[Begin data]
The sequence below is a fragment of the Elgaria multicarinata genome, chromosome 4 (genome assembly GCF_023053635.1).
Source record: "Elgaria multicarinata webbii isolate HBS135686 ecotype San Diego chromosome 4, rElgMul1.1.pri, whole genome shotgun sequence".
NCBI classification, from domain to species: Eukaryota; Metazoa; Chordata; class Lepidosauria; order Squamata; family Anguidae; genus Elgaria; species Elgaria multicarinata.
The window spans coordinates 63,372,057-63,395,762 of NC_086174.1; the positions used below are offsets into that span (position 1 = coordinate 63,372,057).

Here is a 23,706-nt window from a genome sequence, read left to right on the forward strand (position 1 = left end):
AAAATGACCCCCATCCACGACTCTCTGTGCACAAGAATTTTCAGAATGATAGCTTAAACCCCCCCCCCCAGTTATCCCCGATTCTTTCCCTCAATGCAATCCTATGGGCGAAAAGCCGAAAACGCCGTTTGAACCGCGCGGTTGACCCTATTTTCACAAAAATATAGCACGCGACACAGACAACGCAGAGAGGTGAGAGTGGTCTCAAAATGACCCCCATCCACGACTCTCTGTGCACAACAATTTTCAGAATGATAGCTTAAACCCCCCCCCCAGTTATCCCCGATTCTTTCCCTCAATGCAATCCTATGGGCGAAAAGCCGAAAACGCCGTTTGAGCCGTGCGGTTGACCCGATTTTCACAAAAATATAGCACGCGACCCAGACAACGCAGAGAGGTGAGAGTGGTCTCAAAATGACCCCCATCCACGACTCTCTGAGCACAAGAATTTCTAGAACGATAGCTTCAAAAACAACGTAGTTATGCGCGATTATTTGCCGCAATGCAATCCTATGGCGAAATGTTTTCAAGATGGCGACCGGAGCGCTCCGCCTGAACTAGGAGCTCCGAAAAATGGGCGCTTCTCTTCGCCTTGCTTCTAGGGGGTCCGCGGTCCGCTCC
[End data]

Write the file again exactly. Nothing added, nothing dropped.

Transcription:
The sequence below is a fragment of the Elgaria multicarinata genome, chromosome 4 (genome assembly GCF_023053635.1).
Source record: "Elgaria multicarinata webbii isolate HBS135686 ecotype San Diego chromosome 4, rElgMul1.1.pri, whole genome shotgun sequence".
NCBI classification, from domain to species: Eukaryota; Metazoa; Chordata; class Lepidosauria; order Squamata; family Anguidae; genus Elgaria; species Elgaria multicarinata.
The window spans coordinates 63,372,057-63,395,762 of NC_086174.1; the positions used below are offsets into that span (position 1 = coordinate 63,372,057).

Here is a 23,706-nt window from a genome sequence, read left to right on the forward strand (position 1 = left end):
AAAATGACCCCCATCCACGACTCTCTGTGCACAAGAATTTTCAGAATGATAGCTTAAACCCCCCCCCCCAGTTATCCCCGATTCTTTCCCTCAATGCAATCCTATGGGCGAAAAGCCGAAAACGCCGTTTGAACCGCGCGGTTGACCCTATTTTCACAAAAATATAGCACGCGACACAGACAACGCAGAGAGGTGAGAGTGGTCTCAAAATGACCCCCATCCACGACTCTCTGTGCACAACAATTTTCAGAATGATAGCTTAAACCCCCCCCCCAGTTATCCCCGATTCTTTCCCTCAATGCAATCCTATGGGCGAAAAGCCGAAAACGCCGTTTGAGCCGTGCGGTTGACCCGATTTTCACAAAAATATAGCACGCGACCCAGACAACGCAGAGAGGTGAGAGTGGTCTCAAAATGACCCCCATCCACGACTCTCTGAGCACAAGAATTTCTAGAACGATAGCTTCAAAAACAACGTAGTTATGCGCGATTATTTGCCGCAATGCAATCCTATGGCGAAATGTTTTCAAGATGGCGACCGGAGCGCTCCGCCTGAACTAGGAGCTCCGAAAAATGGGCGCTTCTCTTCGCCTTGCTTCTAGGGGGTCCGCGGTCCGCTCC